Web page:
Agreeing Contracts: Time Matters

África Ariño studies how prior partnerships affect terms



Professor of Strategic Management at IESE

Time is money in business, and so it follows that agreeing upon the terms of a contract as quickly as possible would be ideal. But, to what extent do partners’ prior relationships condition negotiations? Do long-term partnerships result in slower or speedier contract negotiations?

According to IESE’s África Ariño, Joan Jané of Hewlett Packard, IESE Lecturer Jeffrey J. Reuer of Purdue University and Kyle J. Mayer of the University of Southern California, the length of partners' prior relationships initially lowers negotiation time but then increases it. Plotted on a graph, the effect looks like the letter "U."

This is one of the conclusions that the authors present in their article Contracts, Negotiation, and Learning: An Examination of Termination Provisions, published in the Journal of Management Studies.

To better understand why this happens, the authors analyzed three different kinds of termination clauses among a total of 92 partnerships from 37 of Europe's top 75 logistics providers. When looking at the level of detail contained in certain contract provisions between partners, they discovered long-term partnerships yield more detail in certain provisions, but not in others. Moreover, it seems that previous experiences can lead to contractual caution in some areas.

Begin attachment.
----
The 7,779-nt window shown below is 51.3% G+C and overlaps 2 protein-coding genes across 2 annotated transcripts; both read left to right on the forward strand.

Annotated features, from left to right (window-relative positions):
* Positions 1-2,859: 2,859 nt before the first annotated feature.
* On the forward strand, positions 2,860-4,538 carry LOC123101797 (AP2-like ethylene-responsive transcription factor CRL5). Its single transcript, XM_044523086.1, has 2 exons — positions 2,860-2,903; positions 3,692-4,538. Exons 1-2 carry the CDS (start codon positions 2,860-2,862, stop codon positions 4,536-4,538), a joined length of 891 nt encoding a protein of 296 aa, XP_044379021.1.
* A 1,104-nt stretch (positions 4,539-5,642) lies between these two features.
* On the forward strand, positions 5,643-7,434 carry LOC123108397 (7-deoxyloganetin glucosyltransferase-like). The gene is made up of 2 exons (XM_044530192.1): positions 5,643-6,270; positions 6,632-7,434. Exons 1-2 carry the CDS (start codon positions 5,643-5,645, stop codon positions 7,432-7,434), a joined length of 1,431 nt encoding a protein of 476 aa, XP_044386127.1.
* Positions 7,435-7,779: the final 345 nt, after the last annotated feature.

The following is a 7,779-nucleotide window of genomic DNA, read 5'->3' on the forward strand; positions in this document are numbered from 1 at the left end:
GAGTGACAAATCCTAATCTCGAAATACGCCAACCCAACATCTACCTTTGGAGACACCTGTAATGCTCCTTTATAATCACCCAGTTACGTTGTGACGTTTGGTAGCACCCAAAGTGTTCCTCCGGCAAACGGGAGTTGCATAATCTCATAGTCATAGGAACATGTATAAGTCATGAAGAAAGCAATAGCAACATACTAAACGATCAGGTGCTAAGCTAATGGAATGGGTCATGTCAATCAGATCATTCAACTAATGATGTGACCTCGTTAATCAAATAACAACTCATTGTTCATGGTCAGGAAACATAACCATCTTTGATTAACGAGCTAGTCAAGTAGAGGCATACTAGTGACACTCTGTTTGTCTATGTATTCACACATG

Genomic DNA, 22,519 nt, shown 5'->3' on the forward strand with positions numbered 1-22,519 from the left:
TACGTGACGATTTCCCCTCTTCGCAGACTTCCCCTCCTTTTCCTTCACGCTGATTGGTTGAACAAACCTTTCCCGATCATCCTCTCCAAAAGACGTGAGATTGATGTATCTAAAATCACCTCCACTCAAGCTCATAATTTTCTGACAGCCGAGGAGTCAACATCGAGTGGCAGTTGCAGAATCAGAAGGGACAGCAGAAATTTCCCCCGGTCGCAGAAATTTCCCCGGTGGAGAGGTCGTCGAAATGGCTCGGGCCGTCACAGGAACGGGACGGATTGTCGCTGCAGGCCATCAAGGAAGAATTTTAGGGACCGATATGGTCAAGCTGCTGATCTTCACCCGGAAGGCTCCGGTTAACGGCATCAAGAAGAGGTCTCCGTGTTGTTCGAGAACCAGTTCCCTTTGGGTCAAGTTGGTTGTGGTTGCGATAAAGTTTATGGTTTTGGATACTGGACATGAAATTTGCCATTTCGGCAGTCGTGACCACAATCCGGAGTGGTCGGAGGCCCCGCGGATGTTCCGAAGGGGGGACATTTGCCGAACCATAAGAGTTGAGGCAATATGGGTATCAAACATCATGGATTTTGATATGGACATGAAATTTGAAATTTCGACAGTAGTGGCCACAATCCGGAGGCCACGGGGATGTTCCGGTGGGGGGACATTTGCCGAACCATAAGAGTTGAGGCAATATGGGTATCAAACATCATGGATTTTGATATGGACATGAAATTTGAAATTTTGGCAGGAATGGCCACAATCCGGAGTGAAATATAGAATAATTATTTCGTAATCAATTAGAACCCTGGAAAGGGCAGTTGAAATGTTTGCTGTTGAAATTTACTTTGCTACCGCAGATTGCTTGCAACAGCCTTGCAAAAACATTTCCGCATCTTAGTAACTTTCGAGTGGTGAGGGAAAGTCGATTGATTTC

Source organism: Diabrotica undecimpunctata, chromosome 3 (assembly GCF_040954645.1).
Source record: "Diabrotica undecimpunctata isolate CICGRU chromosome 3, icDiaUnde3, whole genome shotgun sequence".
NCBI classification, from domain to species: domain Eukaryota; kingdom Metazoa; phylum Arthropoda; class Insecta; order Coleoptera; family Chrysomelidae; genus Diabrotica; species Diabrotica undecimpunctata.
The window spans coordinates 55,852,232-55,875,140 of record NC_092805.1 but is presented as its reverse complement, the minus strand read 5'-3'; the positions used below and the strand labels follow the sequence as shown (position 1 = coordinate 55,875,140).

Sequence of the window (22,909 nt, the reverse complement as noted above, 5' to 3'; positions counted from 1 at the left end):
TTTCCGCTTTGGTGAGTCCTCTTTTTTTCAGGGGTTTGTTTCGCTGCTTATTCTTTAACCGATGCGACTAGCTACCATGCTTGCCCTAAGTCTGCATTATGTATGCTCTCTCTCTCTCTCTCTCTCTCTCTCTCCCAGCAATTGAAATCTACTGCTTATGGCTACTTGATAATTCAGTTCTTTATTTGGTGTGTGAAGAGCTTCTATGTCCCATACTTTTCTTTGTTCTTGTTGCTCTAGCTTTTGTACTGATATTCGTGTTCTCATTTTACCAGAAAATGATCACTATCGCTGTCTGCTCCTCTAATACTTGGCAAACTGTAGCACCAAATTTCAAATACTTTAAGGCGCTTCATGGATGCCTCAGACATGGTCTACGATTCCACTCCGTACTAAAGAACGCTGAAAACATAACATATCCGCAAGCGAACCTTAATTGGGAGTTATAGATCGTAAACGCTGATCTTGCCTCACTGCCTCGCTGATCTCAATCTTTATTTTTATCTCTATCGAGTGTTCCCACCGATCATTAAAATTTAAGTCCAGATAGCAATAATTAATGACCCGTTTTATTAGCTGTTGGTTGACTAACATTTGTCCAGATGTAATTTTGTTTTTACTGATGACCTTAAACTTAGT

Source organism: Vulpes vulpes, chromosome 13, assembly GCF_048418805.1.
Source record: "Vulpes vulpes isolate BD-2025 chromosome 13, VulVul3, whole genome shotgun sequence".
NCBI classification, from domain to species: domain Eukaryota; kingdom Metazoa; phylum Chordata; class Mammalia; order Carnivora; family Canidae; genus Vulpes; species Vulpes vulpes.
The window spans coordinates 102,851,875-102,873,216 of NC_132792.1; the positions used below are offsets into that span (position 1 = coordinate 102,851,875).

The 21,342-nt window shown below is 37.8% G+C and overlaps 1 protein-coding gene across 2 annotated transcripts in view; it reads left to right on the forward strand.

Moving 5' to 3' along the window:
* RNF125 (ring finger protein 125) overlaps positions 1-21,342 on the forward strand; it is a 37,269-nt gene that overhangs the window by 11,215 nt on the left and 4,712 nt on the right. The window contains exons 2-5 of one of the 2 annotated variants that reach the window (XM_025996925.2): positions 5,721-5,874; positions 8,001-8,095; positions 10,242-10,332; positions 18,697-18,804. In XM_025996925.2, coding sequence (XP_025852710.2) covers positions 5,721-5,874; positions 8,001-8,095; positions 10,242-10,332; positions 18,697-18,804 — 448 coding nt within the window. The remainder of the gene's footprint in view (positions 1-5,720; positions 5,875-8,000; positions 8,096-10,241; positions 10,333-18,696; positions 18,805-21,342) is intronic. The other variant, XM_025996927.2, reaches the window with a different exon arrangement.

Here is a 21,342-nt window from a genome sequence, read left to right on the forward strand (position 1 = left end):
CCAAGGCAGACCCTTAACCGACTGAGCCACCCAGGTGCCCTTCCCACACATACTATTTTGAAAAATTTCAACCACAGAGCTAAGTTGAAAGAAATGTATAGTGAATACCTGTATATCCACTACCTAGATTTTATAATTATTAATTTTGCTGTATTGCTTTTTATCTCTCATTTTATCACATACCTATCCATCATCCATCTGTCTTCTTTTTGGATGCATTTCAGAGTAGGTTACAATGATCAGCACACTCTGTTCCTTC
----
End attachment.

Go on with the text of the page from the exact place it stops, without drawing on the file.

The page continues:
The origin of the "U"

So why did the length of partners' prior relationships end up increasing negotiation time after an initial acceleration was seen? The authors point to three possible reasons:

  1. Once partners have been working together for a while they are more likely to come across problems that they did not originally anticipate;
  2. The increased trust and understanding built up between partners over time is a valuable resource that needs to be protected and which may lead to putting more time and effort into these negotiations;
  3. As the partners learn more about each other and become increasingly comfortable working together, they often identify new areas where they can work together and decide to expand the scope of the partnership, increasing the complexity of new contracts.

The authors conclude that the negotiation time for a given level of contractual detail may be a new indicator of having learnt from prior relationships. In the end, the study reaffirms the value of partnerships as a driver of efficiency and growth.

For more information, see IESE Insight